Farm sales

Direct-to-consumer agricultural sales reach $10.7 billion in 2020

Updated information from the USDA’s Economic Research Service shows that in 2020, US farms sold nearly $10.7 billion worth of food products directly to retail outlets and supply chains. This includes restaurants, grocery stores, regional distributors and local institutions. The figure is nearly $2.8 billion, or 35% more than 2019 sales.

From 2019 to 2020, sales at farmers’ markets, restaurants, and grocery stores increased by 11 and 13 percent, respectively, while sales at farm stores, community-supported agriculture, and other sales channels direct to consumer increased by 79%. Meanwhile, sales to regional distributors increased by 73%.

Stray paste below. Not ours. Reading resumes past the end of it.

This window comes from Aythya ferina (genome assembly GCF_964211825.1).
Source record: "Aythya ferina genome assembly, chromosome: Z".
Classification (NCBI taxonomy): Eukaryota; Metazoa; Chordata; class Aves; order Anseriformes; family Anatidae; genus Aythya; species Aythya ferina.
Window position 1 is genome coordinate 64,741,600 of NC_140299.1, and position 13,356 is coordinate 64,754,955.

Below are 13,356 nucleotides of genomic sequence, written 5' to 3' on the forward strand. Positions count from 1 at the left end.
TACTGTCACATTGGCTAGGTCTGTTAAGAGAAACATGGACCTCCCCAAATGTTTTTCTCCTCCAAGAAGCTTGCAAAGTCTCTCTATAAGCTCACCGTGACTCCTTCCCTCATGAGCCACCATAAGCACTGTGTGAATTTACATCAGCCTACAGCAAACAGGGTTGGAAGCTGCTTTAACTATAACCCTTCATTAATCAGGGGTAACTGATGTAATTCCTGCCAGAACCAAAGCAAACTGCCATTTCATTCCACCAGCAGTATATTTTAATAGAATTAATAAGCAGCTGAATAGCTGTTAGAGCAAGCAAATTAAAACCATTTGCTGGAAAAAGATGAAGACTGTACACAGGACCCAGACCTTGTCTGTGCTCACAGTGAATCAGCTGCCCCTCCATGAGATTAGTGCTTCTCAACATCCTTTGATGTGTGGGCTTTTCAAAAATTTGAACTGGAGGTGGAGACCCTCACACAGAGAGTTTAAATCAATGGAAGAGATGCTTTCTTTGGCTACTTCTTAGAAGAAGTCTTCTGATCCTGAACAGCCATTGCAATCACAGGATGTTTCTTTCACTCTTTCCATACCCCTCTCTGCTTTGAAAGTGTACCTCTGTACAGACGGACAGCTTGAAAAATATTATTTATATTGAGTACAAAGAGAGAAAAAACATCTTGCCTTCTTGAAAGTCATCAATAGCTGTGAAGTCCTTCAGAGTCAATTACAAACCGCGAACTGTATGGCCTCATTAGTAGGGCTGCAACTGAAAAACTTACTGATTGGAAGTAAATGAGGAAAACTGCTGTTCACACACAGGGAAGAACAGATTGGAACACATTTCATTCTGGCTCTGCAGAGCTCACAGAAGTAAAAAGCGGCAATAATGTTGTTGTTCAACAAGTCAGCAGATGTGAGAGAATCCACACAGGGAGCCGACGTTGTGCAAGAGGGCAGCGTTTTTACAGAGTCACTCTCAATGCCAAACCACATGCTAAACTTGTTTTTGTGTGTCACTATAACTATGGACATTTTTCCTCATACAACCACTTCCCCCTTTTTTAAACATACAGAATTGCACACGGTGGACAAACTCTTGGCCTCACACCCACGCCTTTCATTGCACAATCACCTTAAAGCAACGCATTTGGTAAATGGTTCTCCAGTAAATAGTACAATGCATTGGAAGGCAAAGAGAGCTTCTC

However, sales to local institutions were down 86% in 2020 compared to 2019, likely due to closures or operating restrictions related to the COVID-19 pandemic. Overall, in 2020, 73% of total direct sales took place through intermediary supply chains, while the remaining 27% were direct-to-consumer outlets.

High-income direct selling farms, defined here as those with gross cash farm income (GCFI) of $350,0000 or more, increased their direct sales by $2.4 billion (38%) from 2019 to 2020 , which accounted for 81% of all direct sales. Sales. Among low-income direct selling farms, defined as those with a GCFI of less than $75,000, 85% of their direct sales were through direct-to-consumer outlets in 2020.

The USDA adds that about seven percent of the two million U.S. farms sold produce through direct-to-consumer outlets, and nearly 1 percent through intermediary supply chains. The remaining 93% of US farms sell their products through other marketing channels, such as feedlots, slaughterhouses, ethanol processors, grain mills, and more.